This year’s city of Sacramento budget creates big problems for future years

The city of Sacramento must be listening to a lot of Rae Sremmurd and Nicki Minaj, because leaders are definitely in “Throw Sum Mo” mode when it comes to this year’s budget.

The next fiscal-year’s spending plan, which city council approved this past Tuesday, calls for nearly $7 million more in expenditures than the city manager suggested. That’s not a big deal; it’s the kind of spending—on unfunded long-term obligations, on the mayor’s staff—that might potentially leave the city with historic deficits.

Let’s fast-forward a few years, to 2019. Based on this year’s budget, the city will be in a $35 million hole in 2019.

This is not to mention that, in 2019, the city’s yearly contribution to the California Public Employees’ Retirement System is forecasted to go up at least $15 million. Add that to the tab.

And let’s not forget the new Kings arena. The city’s bond payments are scheduled to bump up to $17 million a year in 2019, according to the term sheet. Add that to the bill.

In case you need help with the math: That’s at least a $77 million deficit by year 2019.

SN&R is concerned by the majority of council’s decision to use Measure U sales tax monies, a temporary revenue source that eventually expires, for long-term obligations.

Last week, the city’s budget committee figured out some trickery to avoid deficits in the next few years. But by pushing all of the deficit to 2019—by paying for things like new police officers, firefighters and parks workers with Measure U revenue—politicians are just doing what they do best: kicking the can down the road.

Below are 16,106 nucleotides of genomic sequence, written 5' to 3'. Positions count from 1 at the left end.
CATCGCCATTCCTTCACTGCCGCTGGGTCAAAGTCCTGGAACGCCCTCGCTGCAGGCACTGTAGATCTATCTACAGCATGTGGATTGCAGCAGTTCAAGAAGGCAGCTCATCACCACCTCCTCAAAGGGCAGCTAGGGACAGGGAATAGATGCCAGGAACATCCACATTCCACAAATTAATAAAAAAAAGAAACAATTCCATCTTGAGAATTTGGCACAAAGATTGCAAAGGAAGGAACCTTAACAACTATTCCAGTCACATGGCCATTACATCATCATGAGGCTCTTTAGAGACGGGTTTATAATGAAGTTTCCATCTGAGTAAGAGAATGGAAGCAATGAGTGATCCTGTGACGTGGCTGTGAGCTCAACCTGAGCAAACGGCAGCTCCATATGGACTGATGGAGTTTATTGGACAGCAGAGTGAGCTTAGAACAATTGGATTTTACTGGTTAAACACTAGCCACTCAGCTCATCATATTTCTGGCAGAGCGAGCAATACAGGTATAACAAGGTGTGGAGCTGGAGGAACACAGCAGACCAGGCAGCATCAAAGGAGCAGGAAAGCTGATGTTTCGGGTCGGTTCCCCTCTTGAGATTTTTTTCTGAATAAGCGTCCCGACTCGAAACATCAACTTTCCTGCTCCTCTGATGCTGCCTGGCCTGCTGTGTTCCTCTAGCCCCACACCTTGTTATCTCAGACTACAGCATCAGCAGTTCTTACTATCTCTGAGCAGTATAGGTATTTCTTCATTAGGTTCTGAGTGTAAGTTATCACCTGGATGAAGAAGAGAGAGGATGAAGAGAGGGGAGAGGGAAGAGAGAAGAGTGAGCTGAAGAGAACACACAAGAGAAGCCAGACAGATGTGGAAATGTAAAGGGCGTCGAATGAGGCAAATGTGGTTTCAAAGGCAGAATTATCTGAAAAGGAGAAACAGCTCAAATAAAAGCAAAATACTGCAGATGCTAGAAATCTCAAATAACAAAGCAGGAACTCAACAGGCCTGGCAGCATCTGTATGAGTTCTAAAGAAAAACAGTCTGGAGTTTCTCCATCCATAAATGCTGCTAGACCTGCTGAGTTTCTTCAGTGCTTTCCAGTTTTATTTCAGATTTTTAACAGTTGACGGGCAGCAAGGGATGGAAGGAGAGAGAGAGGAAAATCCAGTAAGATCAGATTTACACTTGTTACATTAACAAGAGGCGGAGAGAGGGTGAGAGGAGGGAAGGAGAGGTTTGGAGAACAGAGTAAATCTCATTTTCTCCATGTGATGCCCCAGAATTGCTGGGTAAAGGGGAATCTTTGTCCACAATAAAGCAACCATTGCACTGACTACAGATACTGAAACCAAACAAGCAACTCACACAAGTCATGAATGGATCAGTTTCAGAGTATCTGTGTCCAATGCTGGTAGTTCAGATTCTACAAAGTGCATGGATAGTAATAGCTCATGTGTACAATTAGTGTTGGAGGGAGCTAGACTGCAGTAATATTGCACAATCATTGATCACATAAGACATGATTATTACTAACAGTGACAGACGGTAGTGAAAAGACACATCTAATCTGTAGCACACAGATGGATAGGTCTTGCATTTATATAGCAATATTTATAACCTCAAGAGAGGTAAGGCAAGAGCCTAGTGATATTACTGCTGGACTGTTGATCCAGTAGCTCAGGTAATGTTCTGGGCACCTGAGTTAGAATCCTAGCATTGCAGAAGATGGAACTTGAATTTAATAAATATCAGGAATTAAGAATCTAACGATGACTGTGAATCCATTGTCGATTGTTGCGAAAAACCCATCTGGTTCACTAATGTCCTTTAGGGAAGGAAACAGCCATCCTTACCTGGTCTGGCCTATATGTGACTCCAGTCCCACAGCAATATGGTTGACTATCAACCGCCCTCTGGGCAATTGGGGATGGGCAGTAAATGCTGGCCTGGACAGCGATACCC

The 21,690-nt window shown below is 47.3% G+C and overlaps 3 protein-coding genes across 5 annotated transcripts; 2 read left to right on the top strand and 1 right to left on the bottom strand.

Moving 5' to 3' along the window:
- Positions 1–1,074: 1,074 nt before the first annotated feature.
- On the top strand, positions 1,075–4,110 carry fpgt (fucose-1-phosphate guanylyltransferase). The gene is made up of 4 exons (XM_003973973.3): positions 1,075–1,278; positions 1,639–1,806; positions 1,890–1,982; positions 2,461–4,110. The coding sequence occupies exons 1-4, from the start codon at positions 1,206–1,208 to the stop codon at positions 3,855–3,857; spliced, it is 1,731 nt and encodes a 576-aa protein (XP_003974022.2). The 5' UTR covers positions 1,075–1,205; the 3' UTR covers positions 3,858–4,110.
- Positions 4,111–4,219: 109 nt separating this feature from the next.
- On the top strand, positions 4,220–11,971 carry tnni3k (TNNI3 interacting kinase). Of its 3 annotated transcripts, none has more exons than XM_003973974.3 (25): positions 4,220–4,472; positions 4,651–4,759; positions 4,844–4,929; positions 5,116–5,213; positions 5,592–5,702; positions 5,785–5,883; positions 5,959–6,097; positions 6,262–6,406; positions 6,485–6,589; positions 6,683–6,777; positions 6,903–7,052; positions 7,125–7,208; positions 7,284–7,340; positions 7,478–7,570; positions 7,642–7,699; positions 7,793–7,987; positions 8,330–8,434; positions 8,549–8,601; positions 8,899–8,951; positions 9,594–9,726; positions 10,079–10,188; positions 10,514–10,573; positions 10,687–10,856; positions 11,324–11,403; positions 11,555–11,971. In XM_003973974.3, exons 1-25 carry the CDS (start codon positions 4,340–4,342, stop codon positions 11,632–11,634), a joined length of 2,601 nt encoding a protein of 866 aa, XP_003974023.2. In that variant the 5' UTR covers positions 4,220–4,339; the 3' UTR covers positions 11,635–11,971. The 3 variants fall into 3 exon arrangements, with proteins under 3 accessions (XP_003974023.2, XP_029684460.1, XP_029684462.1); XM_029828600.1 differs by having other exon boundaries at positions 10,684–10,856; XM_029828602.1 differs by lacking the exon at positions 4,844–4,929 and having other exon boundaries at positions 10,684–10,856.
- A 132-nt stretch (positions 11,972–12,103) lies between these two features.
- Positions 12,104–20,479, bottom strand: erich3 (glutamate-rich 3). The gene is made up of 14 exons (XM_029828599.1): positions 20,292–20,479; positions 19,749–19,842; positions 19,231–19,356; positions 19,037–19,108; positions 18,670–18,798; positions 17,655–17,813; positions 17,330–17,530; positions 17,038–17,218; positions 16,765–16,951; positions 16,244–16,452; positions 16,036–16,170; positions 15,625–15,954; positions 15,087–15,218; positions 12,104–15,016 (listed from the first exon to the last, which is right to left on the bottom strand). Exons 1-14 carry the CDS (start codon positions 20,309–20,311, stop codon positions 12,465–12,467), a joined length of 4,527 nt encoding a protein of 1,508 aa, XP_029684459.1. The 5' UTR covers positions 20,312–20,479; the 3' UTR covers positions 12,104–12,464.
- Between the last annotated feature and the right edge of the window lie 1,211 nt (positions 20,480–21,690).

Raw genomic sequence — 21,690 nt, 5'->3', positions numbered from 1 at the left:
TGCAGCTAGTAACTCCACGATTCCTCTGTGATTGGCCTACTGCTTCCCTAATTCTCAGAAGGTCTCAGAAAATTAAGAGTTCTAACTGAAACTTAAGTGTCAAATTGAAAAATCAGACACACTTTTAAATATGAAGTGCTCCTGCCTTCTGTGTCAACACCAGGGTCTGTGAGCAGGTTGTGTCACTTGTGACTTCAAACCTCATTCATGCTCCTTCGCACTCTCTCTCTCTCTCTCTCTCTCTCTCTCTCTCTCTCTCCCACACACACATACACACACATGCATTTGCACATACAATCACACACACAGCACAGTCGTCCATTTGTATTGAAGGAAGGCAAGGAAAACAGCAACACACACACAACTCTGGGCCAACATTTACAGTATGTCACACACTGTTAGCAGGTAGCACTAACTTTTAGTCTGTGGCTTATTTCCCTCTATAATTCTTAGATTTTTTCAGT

Another contentious bit of spending is adding 70 percent to Mayor Kevin Johnson’s payroll. The five new positions amount to just $700,000 in spending; that’s a very small piece of the pie. Yet it is disconcerting that, on the heels of Measure L’s “strong mayor” defeat, the council would vote to end-run the will of the voters and expand the mayor’s powers.

Equally concerning are reports, in this paper by Cosmo Garvin and on website, that Johnson continues to use public employees and resources for his private endeavors, such as work with the National Basketball Players Association and fundraising for his private groups and nonprofits.

Despite all this, the new budget passed with a 6-3 vote, Council members Eric Guerra, Jeff Harris and Steve Hansen were the nays. We’d like to thank those three leaders for showing at least some consideration for the city’s fiscal house in the long game. These three were left off the city budget committee, so it’s crucial that they speak out even though they have limited say on the matter.

As for the rest of our leaders at City Hall: See you in 2019.